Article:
coffin – could have been a wooden mummy case like in the movies, but may have also been a “sarcophagus”, a stone coffin made of limestone. The purpose of the limestone was to hasten the decay of the bodily tissues until there was only bone left. Joseph’s words were to carry his “bone” back to the Promised Land.

(Heb 11:22 NKJV) By faith Joseph, when he was dying, made mention of the departure of the children of Israel, and gave instructions concerning his bones.

For Jacob, it was important to make a statement to his family that Canaan was their home, not Egypt.  He was buried immediately in Canaan.

For Joseph, it was a little different message. He chose not to be buried in Canaan until the nation finally left Egypt for good.

For three hundred more years, Joseph’s coffin was going to be a reminder that Egypt wasn’t their home.  Joseph’s coffin was a reminder that they had somewhere to go, they had a Promised Land they would one day call home.

:20 you meant evil against me; but God meant it for good


Trusting God’s plan

When you and I go through difficult times, what are we going to choose to focus on?  Are we going to fixate on the person we blame for our difficulty or are we going to keep our eye on the God who has our best interest at heart?
(Rom 8:28 NKJV)  And we know that all things work together for good to those who love God, to those who are the called according to His purpose.
I have a concern that in our current prosperous American way of life we don’t often value the benefit that comes through hardship.
Peter said that trials refine our faith like gold is refined in the fire (1Pet. 1:7)
Paul said that his difficult times helped him stay humble and helped him experience God’s strength (2Cor. 12:9).
James said that difficult times produce endurance (Jam. 1:3)
All three said that we should learn to rejoice at our trials, not run from them.


In his book The Pressure’s Off, psychologist Larry Crabb uses a story from his childhood to illustrate our need to delight in God through adversity:

One Saturday afternoon, I decided I was a big boy and could use the bathroom without anyone’s help. So I climbed the stairs, closed and locked the door behind me, and for the next few minutes felt very self-sufficient.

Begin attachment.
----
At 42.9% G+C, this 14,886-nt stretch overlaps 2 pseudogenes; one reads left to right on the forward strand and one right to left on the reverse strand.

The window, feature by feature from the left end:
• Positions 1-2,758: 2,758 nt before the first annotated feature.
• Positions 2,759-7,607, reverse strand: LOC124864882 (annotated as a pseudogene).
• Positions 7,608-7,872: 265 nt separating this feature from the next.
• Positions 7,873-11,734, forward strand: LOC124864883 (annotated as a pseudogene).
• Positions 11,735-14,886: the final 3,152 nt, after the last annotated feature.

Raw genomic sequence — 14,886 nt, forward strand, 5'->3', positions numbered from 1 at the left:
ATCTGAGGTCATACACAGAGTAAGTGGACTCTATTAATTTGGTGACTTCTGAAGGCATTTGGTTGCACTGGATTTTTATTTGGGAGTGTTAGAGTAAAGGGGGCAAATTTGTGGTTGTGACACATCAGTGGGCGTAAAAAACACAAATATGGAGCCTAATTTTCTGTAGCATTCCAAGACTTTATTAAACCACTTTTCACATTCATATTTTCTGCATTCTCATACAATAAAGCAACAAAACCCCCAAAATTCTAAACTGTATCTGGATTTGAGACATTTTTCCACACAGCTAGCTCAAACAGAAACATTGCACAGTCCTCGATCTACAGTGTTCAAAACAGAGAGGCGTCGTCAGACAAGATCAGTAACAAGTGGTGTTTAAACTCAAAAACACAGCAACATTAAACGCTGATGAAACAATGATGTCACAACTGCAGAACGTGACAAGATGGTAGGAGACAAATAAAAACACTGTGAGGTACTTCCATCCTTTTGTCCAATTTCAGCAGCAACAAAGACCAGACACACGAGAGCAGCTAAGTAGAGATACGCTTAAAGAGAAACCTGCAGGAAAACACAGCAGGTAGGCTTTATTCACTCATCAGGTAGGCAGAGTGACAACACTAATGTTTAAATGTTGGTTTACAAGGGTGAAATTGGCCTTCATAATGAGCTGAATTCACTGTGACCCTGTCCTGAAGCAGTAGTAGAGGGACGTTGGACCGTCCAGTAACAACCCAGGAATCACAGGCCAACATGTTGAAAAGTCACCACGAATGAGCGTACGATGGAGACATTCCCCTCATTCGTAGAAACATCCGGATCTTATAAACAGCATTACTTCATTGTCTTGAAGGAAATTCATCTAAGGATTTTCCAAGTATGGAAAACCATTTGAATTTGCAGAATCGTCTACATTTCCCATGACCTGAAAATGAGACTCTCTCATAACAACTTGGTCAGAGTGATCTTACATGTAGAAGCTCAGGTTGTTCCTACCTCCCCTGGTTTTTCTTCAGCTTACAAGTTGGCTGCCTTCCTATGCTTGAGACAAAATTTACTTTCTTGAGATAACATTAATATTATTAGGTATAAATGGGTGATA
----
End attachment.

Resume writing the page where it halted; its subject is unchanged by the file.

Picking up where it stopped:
Then it was time to leave. I couldn’t unlock the door. I tried with every ounce of my three-year-old strength, but I couldn’t do it. I panicked. I felt again like a very little boy as the thought went through my head, “I might spend the rest of my life in this bathroom.”

My parents—and likely the neighbors—heard my desperate scream.

“Are you okay?” Mother shouted through the door she couldn’t open from the outside. “Did you fall? Have you hit your head?”

“I can’t unlock the door!” I yelled. “Get me out of here!”

I wasn’t aware of it right then, but Dad raced down the stairs, ran to the garage to find the ladder, hauled it off the hooks, and leaned it against the side of the house just beneath the bedroom window. With adult strength, he pried it open, then climbed into my prison, walked past me, and with that same strength, turned the lock and opened the door.

“Thanks, Dad,” I said—and ran out to play.

That’s how I thought the Christian life was supposed to work. When I get stuck in a tight place, I should do all I can to free myself. When I can’t, I should pray. Then God shows up. He hears my cry—“Get me out of here! I want to play!”—and unlocks the door to the blessings I desire.

Sometimes he does. But now, no longer three years old and approaching sixty, I’m realizing the Christian life doesn’t work that way. And I wonder, are any of us content with God? Do we even like him when he doesn’t open the door we most want opened—when a marriage doesn’t heal, when rebellious kids still rebel, when friends betray, when financial reverses threaten our comfortable way of life, when the prospect of terrorism looms, when health worsens despite much prayer, when loneliness intensifies and depression deepens, when ministries die?

God has climbed through the small window into my dark room. But he doesn’t walk by me to turn the lock that I couldn’t budge. Instead, he sits down on the bathroom floor and says, “Come sit with me!” He seems to think that climbing into the room to be with me matters more than letting me out to play.

I don’t always see it that way. “Get me out of here!” I scream. “If you love me, unlock the door!”

Dear friend, the choice is ours. Either we can keep asking him to give us what we think will make us happy—to escape our dark room and run to the playground of blessings—or we can accept his invitation to sit with him, for now, perhaps, in darkness, and to seize the opportunity to know him better and represent him well in this difficult world.

Larry Crabb, The Pressure’s Off (WaterBrook Press, 2002); pp. 222-223; submitted by John Beukema, Chambersburg, Pennsylvania